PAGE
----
Microfinance is the provision of small loans and other financial services to people and small businesses that struggle to access conventional financing, often, but not exclusively in developing countries. Making finance available in this way helps people to develop businesses to support themselves, their families and their communities. Pioneered over 30 years ago, microfinance has now spread across the globe and has helped millions of the world's poorest people. Leading international banks and law firms such as Clifford Chance recognise the transforming potential of microfinance and are using their legal and financial skills to support it.
How does microfinance work?
Maya Mehta is a Senior Associate at Clifford Chance and head of the firm's recently launched global microfinance group, which consolidates the firm's extensive pro bono activities in this area. She describes how microfinance loans can enable those living in poverty to become more economically stable: "MFIs (microfinance institutions) will lend a small amount - as little as $20 - to a villager in, for example, Bangladesh, who might use that money to buy a cow she can milk to start her own business." Until relatively recently both the structures and the appetite to invest in these micro-enterprises had been lacking.
The impact of microfinance can reach far beyond the purely economic. "There are less obvious ways in which microfinance affects people's lives," explains Maya. "There are reports from some parts of the world which suggest that by making finance available you are enabling women to take financial control of the household, and by doing that microfinance has decreased domestic violence - because their male partners are then less willing to attack them. Microfinance has allowed women to emerge from behind closed doors in some countries because they are now participating in making business decisions and attending village meetings. On a personal level, it's rewarding to see the impact that microfinance is having on communities across the world and, as a lawyer, it's fantastic to be able to apply my skills to enable it to flourish."
What role do law firms such as Clifford Chance play?
As Maya explains, lawyers are valuable to microfinance initiatives: "We can apply the legal skills that we use in mainstream work to microfinance work as well. But we tailor our advice to the environment in which microfinance operates - these borrowers are several steps removed from the commercial banks."
The importance of lawyers to microfinance is increasing: "The microfinance industry has grown rapidly over the last few years, so there is an increased need for regulation. And as lawyers we can advise microfinance institutions on developing standardised structures and documentation to increase efficiency, so that institutions don't need to reinvent the wheel every time they embark on a new project," says Maya. Since 2006, Clifford Chance has been working on a pro bono basis with one of its major investment bank clients to develop a user-friendly, multi-jurisdictional legal template for microfinance loans.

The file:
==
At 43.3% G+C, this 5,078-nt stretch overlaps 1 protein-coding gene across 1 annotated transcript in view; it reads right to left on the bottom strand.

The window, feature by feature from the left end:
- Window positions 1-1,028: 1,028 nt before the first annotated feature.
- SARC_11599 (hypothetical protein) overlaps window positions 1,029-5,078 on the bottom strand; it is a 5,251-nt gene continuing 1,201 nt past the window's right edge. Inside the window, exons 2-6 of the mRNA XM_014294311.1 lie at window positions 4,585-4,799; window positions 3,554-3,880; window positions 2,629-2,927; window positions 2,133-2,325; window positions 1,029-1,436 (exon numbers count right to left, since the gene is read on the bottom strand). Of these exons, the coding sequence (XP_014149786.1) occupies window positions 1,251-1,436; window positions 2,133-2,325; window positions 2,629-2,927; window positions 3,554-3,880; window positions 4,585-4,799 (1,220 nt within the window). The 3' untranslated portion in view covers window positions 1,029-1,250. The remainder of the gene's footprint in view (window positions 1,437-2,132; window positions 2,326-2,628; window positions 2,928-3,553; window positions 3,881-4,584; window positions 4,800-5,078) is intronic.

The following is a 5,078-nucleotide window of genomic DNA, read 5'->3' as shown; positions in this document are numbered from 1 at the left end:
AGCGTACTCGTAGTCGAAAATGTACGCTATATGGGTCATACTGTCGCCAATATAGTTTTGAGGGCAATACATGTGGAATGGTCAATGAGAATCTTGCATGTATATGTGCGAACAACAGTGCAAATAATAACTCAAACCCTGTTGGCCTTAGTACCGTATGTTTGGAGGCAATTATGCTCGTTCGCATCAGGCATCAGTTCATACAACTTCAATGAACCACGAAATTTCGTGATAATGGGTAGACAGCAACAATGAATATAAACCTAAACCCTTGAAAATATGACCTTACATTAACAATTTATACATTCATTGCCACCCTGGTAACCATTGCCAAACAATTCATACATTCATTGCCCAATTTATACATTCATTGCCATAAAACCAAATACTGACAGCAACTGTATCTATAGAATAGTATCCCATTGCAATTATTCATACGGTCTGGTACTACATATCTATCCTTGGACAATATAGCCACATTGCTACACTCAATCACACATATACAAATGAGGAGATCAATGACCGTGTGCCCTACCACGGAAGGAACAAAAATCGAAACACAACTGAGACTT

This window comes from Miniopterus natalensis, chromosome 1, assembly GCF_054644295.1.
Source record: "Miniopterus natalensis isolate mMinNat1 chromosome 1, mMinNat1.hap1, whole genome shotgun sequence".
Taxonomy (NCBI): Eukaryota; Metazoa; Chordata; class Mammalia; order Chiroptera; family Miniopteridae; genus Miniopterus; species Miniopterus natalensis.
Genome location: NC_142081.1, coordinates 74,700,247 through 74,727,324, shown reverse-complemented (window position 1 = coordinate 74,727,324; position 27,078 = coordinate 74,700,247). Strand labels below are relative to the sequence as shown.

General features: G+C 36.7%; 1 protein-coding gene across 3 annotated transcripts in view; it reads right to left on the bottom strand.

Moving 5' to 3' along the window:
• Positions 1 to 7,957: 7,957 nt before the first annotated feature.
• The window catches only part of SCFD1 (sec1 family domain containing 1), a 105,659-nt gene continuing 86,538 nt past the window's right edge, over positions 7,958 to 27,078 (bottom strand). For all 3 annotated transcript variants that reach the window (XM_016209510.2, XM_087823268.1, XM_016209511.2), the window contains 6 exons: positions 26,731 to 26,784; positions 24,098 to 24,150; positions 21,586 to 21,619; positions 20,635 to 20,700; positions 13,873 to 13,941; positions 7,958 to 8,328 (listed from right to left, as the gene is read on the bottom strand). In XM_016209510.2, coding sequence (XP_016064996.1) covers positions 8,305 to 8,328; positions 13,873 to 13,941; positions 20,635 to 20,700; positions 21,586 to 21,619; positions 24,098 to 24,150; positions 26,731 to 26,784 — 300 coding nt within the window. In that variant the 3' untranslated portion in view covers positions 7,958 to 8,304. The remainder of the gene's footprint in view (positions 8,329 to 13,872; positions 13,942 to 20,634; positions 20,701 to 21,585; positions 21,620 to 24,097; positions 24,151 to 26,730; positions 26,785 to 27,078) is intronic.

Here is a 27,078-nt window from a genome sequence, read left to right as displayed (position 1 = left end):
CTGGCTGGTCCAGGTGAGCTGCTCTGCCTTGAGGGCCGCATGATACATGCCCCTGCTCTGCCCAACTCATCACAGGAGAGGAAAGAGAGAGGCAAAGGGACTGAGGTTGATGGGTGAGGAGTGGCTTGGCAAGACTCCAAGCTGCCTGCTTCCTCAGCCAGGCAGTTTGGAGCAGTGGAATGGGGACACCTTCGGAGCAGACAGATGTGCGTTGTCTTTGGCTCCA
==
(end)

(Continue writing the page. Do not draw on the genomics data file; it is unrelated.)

Clifford Chance lawyers have helped with microfinance initiatives around the world, from Russia to Latin America and Africa, and even in East London. "We have been involved in an exciting project which will, we hope, enable microfinance to flourish in Haiti," says Maya. "We have also been working on other projects, for example loans in Sri Lanka and Bangladesh. Mobile phone banking, funded by microfinance loans, is a big thing in the industry right now - Kenya is one example of where it is really growing. It has transformed the lives of the rural poor, because it enables them to execute simple bank transactions without having to travel for hundreds of miles."
Can junior lawyers play a role in the microfinance group at Clifford Chance?
Maya's reply is an emphatic yes: "When we launched the group, overnight there was a wave of enthusiasm from trainees across the network. Trainees play a key role on our projects and have come up with inspiring new ways in which we can contribute to the microfinance industry."
How can you get involved with microfinance at Clifford Chance?
Clifford Chance has just launched Intelligent Aid, a microfinance competition for all non-final-year undergraduates. "The purpose of Intelligent Aid," says graduate recruitment partner Nick Swinburne, "is to allow students from any background to understand and to get interested in microfinance, and to think about how law firms and lawyers can help." You could also win some fantastic prizes. Each of the top three entrants will land a place on Clifford Chance's prestigious month-long London summer vacation scheme. For the top two entries there's also an iPad and the overall winner will be packing their bags for a long weekend in New York, to include a day at the firm's Manhattan office.
To enter, you'll first have to complete a written submission via the firm's website (see below for details), which will require you to champion a Clifford Chance approved charity to receive a donation of £1,000 and answer a two-part question to demonstrate your understanding of microfinance:
-How can microfinance provide society with the basic necessities of life?
-What role can the legal profession play in the evolution of microfinance?
In the second round, ten finalists will be invited to present their ideas in person to the judges. The prizes will then be awarded to the top three and the Clifford Chance Foundation will make a £1,000 donation to the charity championed by the winner.
Nick told us what the judges will be looking for in the initial submissions: "Something that's well written and punchy - an answer that brings home to us why microfinance is important, and how the legal profession can help in a commercial and practical way."
The competition is open for entries now, and the deadline for submissions is January 9, 2011.